I thought about going that route, but had a horrible suspicion that the installed base is what publishers look at when deciding how and where to release ebooks. From that perspective, the fact that you're keeping your Kindle clean is irrelevant. It's another Kindle, and as such is another argument for them to release with DRM since that's "obviously" what customers are happy with.
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IMO, anyone who bought a Kindle has already made a pretty clear statement that they're perfectly happy with DRM and willing to reward it financially. What do they expect?
You referred to video with DRM as being "encumbered", and yet this post now says such a scheme is "sensible". Way to backpedal on that vitriol
What on earth are you wittering about? DRMed video *is* encumbered. Occasionally that encumbrance is justifiable. My beef with DRM is that you don't own the things you "buy". With rentals there's no pretence that you're buying anything, hence no problem. What's your point?
And Silverlight is used for far, far more than video, just as Flash was.
*Could* be used for more, sure. *Is* used for more - no, not for anything significant.
The view of Silverlight that you present is myopic and highlights the fact that you do not understand it.
The view that you present suggests that you've sunk a fair amount of time and effort into something that was clearly a pointless, dead-end technology from the start, and you're really really REALLY pissed off about it. I might sympathize if you weren't being quite so obnoxious.
Making the browser do everything that Silverlight does increases the browser's attack surface just as much as adding the Silverlight plugin does.
I see absolutely no need to make the browser do everything that Silverlight does. I don't object to plugins in absolute terms. I object to one honking huge plugin that sets itself up as a platform-within-a-platform.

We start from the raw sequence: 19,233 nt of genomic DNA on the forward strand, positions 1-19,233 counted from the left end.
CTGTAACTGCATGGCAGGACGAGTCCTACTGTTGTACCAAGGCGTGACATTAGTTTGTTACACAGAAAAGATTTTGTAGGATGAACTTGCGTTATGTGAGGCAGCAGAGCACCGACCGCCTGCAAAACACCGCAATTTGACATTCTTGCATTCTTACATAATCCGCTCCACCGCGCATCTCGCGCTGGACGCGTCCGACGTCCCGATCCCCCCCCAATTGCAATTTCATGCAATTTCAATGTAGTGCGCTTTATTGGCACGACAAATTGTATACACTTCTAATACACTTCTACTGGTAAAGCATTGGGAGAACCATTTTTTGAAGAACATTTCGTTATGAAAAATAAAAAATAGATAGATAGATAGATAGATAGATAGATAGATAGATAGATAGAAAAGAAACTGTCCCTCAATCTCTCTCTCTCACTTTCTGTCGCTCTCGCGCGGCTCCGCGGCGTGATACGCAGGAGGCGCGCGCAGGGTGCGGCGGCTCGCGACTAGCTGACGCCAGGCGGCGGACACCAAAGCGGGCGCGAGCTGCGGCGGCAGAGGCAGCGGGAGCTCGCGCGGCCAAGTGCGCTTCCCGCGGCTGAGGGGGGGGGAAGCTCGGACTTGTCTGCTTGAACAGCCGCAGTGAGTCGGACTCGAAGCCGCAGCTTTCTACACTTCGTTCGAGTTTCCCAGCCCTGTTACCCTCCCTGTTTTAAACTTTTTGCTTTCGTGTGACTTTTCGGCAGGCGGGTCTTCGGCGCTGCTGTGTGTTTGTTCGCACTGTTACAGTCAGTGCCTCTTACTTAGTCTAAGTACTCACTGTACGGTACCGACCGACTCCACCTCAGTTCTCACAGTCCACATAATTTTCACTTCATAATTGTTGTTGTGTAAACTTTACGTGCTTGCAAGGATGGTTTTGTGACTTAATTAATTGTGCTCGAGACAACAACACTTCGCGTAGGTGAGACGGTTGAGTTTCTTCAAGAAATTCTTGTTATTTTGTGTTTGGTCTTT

The rest of your post seems to be arguing against the voices in your head, so I'll leave it there.
DId I say it was? I don't have anything against DRM for video rental; in that context I'd even call it sensible. My point is that if (as seems to be the case) the only traction Silverlight has got is in playing video, that niche would be much better served by a smaller and far less general plugin.
Do you not understand the concept of "attack surface"? Do you not think that a general-purpose platform maybe has a larger one than, say, a dedicated video player? Or are you just trolling, as your tone suggests?
The idea that a general-purpose applet platform, with all the attendant security risks, is worth keeping simply to play DRM-encumbered video strikes me as utterly daft. It's like keeping a rabid rottweiler in your kid's playroom so that they'll have something to draw.
Please, please swap apartments with my current neighbour.
I think you've misread TFS. The journalists are not doing the suing. The suing is by "20 public figures". The journalists are the villains of this story, and are employees of Murdoch, who is the villain of pretty much every story.
He was talking about scanning a book he bought.
Yes, using a scanner and OCR software. Which will produce lots and lots of errors.
I'm pretty sure you're forgetting something important, and I'm pretty sure it's proofreading. Which should take a lot longer than 20 minutes, unless you want your readers to hate you.
Also, PDF is completely unsuitable for ebooks. Ebooks are mostly about text. PDF is a graphics format. About the only place where it ever made any sense was portable printing; otherwise, it's like those sad "websites" you saw in the late 90s where each page was just a big GIF.